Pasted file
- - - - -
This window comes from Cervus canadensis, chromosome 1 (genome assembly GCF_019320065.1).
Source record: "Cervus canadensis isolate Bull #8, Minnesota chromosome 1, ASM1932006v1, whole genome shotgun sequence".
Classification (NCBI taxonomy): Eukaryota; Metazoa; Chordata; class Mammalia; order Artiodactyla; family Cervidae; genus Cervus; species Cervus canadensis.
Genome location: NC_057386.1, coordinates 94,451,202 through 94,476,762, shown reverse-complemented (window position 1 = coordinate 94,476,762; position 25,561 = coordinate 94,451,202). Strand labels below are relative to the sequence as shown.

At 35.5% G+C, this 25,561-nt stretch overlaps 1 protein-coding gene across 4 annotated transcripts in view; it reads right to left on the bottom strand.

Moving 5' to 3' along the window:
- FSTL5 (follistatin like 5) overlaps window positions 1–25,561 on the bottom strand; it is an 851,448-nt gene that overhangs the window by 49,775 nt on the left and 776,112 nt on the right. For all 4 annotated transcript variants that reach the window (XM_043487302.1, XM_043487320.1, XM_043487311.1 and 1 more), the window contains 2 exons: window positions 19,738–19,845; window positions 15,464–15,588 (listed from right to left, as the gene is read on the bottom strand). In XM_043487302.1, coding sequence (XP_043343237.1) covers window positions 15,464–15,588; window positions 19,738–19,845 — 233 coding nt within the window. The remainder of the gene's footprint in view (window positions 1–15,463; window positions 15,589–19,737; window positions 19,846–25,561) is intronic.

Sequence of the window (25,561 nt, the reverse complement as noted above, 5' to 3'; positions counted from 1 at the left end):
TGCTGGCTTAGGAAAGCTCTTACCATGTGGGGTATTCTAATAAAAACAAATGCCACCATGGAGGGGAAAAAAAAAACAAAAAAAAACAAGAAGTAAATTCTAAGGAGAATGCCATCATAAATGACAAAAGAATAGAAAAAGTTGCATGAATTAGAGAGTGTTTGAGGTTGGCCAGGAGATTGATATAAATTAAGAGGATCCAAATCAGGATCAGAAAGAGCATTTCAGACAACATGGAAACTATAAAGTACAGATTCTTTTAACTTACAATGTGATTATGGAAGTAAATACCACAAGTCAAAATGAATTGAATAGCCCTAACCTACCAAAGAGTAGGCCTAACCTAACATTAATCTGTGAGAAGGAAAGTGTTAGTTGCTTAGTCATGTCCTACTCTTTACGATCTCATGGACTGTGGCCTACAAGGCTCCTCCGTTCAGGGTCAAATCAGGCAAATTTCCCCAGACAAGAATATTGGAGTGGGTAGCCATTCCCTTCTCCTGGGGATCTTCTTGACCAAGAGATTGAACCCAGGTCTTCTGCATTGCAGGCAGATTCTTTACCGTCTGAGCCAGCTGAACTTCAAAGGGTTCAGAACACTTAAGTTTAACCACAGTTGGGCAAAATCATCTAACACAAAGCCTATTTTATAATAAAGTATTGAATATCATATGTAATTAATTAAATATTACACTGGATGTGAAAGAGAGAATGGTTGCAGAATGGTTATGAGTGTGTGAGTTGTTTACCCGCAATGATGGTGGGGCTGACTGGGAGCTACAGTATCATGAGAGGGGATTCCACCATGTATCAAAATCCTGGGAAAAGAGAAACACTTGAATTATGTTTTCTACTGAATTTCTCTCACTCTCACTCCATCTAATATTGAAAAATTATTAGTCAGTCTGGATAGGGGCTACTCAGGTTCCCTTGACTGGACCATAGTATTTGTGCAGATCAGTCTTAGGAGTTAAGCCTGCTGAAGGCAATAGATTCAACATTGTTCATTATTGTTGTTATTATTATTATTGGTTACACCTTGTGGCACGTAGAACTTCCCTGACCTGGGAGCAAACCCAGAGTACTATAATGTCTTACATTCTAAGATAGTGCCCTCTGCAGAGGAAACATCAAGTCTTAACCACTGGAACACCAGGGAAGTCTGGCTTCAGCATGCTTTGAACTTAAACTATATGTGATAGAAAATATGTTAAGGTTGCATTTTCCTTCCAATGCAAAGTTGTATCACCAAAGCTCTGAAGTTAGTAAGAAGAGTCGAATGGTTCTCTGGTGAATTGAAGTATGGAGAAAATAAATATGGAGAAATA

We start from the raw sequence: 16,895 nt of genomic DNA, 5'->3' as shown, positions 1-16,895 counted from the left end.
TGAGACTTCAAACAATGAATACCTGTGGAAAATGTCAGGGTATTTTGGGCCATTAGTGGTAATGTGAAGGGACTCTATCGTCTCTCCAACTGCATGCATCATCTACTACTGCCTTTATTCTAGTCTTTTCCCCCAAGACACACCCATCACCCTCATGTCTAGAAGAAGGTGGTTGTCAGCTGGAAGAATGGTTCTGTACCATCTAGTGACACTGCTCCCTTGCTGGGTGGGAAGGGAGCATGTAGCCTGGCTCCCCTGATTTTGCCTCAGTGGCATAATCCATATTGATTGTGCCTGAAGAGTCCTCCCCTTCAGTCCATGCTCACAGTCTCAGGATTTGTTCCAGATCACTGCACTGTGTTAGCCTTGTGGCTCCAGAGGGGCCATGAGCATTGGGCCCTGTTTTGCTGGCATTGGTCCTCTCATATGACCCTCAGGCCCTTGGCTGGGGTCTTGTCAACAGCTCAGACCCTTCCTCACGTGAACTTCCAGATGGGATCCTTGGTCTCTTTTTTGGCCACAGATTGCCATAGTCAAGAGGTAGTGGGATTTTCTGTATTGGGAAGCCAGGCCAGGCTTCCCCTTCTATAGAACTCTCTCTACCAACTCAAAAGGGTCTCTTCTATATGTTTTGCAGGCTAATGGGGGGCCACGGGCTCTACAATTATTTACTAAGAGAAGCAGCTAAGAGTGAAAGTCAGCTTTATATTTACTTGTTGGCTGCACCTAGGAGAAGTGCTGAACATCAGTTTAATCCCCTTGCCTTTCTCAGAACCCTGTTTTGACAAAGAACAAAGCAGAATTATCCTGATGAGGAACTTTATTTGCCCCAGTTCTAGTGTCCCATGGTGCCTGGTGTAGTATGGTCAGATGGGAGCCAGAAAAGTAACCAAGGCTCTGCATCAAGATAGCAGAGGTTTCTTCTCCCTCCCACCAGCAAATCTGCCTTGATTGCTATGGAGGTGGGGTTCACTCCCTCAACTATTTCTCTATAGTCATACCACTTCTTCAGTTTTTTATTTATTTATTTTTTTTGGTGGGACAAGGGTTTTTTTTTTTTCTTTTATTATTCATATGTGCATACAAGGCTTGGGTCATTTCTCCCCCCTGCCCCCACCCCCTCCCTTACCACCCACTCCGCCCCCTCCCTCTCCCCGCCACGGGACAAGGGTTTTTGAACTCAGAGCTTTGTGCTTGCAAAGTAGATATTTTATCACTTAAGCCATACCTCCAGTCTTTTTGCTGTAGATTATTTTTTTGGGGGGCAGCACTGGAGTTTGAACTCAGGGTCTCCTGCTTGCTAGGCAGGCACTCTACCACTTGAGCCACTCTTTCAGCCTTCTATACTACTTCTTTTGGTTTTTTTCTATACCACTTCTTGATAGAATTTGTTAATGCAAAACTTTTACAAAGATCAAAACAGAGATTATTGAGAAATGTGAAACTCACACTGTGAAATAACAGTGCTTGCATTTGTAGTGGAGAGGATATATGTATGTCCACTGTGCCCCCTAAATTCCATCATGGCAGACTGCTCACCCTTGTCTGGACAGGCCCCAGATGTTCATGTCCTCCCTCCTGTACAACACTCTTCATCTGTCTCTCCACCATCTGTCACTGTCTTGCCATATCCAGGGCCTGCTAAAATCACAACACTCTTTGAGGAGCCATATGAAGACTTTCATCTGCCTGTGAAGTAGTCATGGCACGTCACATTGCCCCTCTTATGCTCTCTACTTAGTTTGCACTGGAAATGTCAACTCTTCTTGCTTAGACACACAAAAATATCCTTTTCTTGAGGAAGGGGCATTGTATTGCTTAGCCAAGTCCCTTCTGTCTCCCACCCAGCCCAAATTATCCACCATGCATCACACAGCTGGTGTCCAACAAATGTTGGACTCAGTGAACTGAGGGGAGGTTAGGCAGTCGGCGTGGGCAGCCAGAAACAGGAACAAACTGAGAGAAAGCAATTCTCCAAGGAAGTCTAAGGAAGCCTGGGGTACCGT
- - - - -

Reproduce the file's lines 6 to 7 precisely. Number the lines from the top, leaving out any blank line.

Moving 5' to 3' along the window:
- FSTL5 (follistatin like 5) overlaps window positions 1–25,561 on the bottom strand; it is an 851,448-nt gene that overhangs the window by 49,775 nt on the left and 776,112 nt on the right. For all 4 annotated transcript variants that reach the window (XM_043487302.1, XM_043487320.1, XM_043487311.1 and 1 more), the window contains 2 exons: window positions 19,738–19,845; window positions 15,464–15,588 (listed from right to left, as the gene is read on the bottom strand). In XM_043487302.1, coding sequence (XP_043343237.1) covers window positions 15,464–15,588; window positions 19,738–19,845 — 233 coding nt within the window. The remainder of the gene's footprint in view (window positions 1–15,463; window positions 15,589–19,737; window positions 19,846–25,561) is intronic.